The Mysterious Benedict Society by Trenton Lee Stewart: C+

From the back cover:
Are you a gifted child looking for special opportunities?

When this peculiar ad appears in the newspaper, dozens of children enroll to take a series of mysterious, mind-bending tests. (And you, dear reader, can test your wits right alongside them.) But in the end just four very special children will succeed. Their challenge: to go on a secret mission that only the most intelligent and resourceful children could complete. To accomplish it they will have to go undercover at the Learning Institute for the Very Enlightened, where the only rule is that there are no rules.

As our heroes face physical and mental trials beyond their wildest imaginations, they have no choice but to turn to each other for support. But with their newfound friendship at stake, will they be able to pass the most important test of all?

I’m sure this book will be compared to Harry Potter. It’s not a total rip-off or anything, but there were enough common elements to be distracting.

For example: the main character, Reynie, is eleven. And an orphan. But what could be better than one 11-year-old orphan? Four of them! Well, the kids are not all technically orphans, but their parents are not in the picture, at least. They each have different strengths and traits, which evokes the House system at Hogwarts. Reynie’s a Hufflepuff, Kate’s a Gryffindor, Sticky’s a Ravenclaw… They have a member on their team they don’t entirely trust, and the old, doddering leader dude assures them she’ll be helpful, but doesn’t disclose his reasons for including her, reminding one of Dumbledore and Snape to some degree.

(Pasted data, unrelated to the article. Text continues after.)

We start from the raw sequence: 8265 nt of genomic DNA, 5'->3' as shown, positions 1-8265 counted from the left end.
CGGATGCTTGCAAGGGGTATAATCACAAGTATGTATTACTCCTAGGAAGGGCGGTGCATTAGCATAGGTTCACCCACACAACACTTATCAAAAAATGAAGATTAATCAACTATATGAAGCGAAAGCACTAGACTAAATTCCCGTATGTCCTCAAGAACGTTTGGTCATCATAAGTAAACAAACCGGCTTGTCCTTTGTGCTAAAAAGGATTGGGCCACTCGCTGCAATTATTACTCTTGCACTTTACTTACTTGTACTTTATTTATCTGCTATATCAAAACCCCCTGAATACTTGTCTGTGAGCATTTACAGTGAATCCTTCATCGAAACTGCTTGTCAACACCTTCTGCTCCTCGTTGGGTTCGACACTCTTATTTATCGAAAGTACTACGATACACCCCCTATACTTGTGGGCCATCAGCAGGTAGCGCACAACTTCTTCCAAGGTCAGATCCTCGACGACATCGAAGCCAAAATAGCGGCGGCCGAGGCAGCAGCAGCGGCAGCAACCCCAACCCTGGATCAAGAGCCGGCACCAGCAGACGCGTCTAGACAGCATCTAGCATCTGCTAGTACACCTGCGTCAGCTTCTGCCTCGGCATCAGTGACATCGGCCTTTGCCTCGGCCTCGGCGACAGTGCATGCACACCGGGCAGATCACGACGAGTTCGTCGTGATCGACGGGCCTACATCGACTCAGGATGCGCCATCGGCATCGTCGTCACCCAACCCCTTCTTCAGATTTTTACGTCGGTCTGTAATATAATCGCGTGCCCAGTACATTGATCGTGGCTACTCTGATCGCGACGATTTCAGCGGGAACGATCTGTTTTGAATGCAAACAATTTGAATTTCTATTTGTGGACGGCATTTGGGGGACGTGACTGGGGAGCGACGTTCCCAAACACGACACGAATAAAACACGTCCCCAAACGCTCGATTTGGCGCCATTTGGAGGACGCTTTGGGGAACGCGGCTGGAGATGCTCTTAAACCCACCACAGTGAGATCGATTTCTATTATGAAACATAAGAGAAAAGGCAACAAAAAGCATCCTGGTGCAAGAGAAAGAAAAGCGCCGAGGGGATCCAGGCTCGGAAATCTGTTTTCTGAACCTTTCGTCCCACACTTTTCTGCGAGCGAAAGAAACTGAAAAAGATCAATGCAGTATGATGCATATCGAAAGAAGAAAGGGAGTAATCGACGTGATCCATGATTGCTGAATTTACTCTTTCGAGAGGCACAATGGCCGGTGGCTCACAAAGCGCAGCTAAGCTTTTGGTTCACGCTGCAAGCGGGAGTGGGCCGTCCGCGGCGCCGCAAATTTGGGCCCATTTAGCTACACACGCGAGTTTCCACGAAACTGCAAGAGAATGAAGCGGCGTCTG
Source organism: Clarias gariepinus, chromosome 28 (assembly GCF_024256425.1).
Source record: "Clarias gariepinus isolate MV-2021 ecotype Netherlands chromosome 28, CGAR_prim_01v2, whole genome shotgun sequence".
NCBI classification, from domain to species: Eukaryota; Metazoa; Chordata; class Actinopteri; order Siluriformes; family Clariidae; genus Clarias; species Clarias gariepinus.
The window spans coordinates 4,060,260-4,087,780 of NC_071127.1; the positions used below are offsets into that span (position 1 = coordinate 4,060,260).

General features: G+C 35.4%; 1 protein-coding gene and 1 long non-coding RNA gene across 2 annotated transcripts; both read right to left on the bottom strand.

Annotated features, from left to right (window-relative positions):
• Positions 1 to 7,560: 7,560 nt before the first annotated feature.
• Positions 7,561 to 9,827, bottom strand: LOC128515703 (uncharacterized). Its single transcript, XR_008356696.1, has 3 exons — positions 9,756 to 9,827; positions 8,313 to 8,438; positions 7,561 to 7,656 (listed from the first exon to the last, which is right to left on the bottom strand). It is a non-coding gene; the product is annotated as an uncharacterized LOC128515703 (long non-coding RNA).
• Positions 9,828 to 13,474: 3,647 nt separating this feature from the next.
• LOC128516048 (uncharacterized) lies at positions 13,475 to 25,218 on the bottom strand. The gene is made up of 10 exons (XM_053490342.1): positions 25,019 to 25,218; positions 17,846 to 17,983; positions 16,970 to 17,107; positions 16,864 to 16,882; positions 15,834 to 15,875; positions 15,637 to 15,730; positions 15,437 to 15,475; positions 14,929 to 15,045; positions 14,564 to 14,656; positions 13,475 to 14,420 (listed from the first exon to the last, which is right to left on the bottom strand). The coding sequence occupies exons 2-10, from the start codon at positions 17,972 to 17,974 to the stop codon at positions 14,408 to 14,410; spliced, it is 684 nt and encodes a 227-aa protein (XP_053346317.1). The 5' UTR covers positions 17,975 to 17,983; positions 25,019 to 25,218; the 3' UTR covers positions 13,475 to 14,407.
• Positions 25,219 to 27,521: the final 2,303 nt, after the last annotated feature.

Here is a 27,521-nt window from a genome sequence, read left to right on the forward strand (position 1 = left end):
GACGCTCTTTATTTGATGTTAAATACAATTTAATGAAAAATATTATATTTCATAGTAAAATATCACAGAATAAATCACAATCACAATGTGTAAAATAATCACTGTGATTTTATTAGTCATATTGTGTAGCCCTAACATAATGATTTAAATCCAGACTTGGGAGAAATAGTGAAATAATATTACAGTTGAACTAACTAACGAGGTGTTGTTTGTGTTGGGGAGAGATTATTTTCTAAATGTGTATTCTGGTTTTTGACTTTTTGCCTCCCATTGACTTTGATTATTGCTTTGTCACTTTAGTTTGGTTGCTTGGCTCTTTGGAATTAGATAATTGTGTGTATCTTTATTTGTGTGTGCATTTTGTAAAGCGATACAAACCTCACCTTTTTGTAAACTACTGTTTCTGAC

Some children’s fiction authors seem to feel obligated to impart messages unto their readers. Featured in The Mysterious Benedict Society are: friends can become your family, don’t let fear cripple you, there’s no shame in accepting help… and TV and radio are evil (those with an “uncommon love of truth” have no interest in either).

The real problem, however, is that the book is boring. Drudgery would be an apt description for the effort required to finish it. The concept, somewhat reminiscent of one of my favorite Doctor Who episodes (creepy headmaster needs children for a nefarious plan), is a good one but the execution could put one to sleep.

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  1. I added you to my blogroll! Great reviews!

  2. Thanks! I’ve been reading your site, too. 🙂

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